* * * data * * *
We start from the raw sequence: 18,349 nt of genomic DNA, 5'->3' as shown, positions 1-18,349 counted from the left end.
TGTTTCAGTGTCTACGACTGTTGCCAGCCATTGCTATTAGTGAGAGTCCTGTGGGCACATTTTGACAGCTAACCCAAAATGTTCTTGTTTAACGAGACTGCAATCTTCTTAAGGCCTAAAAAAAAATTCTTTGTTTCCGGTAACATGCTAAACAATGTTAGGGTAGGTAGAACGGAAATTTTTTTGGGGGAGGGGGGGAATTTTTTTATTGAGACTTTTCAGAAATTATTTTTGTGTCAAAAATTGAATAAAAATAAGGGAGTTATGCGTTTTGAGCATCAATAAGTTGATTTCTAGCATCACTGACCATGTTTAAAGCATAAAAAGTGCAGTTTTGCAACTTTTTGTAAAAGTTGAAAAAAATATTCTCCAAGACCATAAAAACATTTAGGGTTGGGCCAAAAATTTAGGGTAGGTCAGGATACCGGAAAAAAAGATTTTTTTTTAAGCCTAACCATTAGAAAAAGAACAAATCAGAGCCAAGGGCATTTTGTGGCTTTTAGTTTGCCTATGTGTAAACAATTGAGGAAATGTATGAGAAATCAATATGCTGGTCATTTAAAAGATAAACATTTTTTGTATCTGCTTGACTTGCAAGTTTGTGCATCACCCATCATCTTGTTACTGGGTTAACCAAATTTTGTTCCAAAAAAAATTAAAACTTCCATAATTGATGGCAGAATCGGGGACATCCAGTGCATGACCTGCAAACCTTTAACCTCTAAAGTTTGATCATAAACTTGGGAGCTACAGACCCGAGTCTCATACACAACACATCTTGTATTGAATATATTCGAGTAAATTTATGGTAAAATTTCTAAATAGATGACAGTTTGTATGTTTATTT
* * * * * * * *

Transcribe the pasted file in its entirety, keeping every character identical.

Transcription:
We start from the raw sequence: 18,349 nt of genomic DNA, 5'->3' as shown, positions 1-18,349 counted from the left end.
TGTTTCAGTGTCTACGACTGTTGCCAGCCATTGCTATTAGTGAGAGTCCTGTGGGCACATTTTGACAGCTAACCCAAAATGTTCTTGTTTAACGAGACTGCAATCTTCTTAAGGCCTAAAAAAAAATTCTTTGTTTCCGGTAACATGCTAAACAATGTTAGGGTAGGTAGAACGGAAATTTTTTTGGGGGAGGGGGGGAATTTTTTTATTGAGACTTTTCAGAAATTATTTTTGTGTCAAAAATTGAATAAAAATAAGGGAGTTATGCGTTTTGAGCATCAATAAGTTGATTTCTAGCATCACTGACCATGTTTAAAGCATAAAAAGTGCAGTTTTGCAACTTTTTGTAAAAGTTGAAAAAAATATTCTCCAAGACCATAAAAACATTTAGGGTTGGGCCAAAAATTTAGGGTAGGTCAGGATACCGGAAAAAAAGATTTTTTTTTAAGCCTAACCATTAGAAAAAGAACAAATCAGAGCCAAGGGCATTTTGTGGCTTTTAGTTTGCCTATGTGTAAACAATTGAGGAAATGTATGAGAAATCAATATGCTGGTCATTTAAAAGATAAACATTTTTTGTATCTGCTTGACTTGCAAGTTTGTGCATCACCCATCATCTTGTTACTGGGTTAACCAAATTTTGTTCCAAAAAAAATTAAAACTTCCATAATTGATGGCAGAATCGGGGACATCCAGTGCATGACCTGCAAACCTTTAACCTCTAAAGTTTGATCATAAACTTGGGAGCTACAGACCCGAGTCTCATACACAACACATCTTGTATTGAATATATTCGAGTAAATTTATGGTAAAATTTCTAAATAGATGACAGTTTGTATGTTTATTT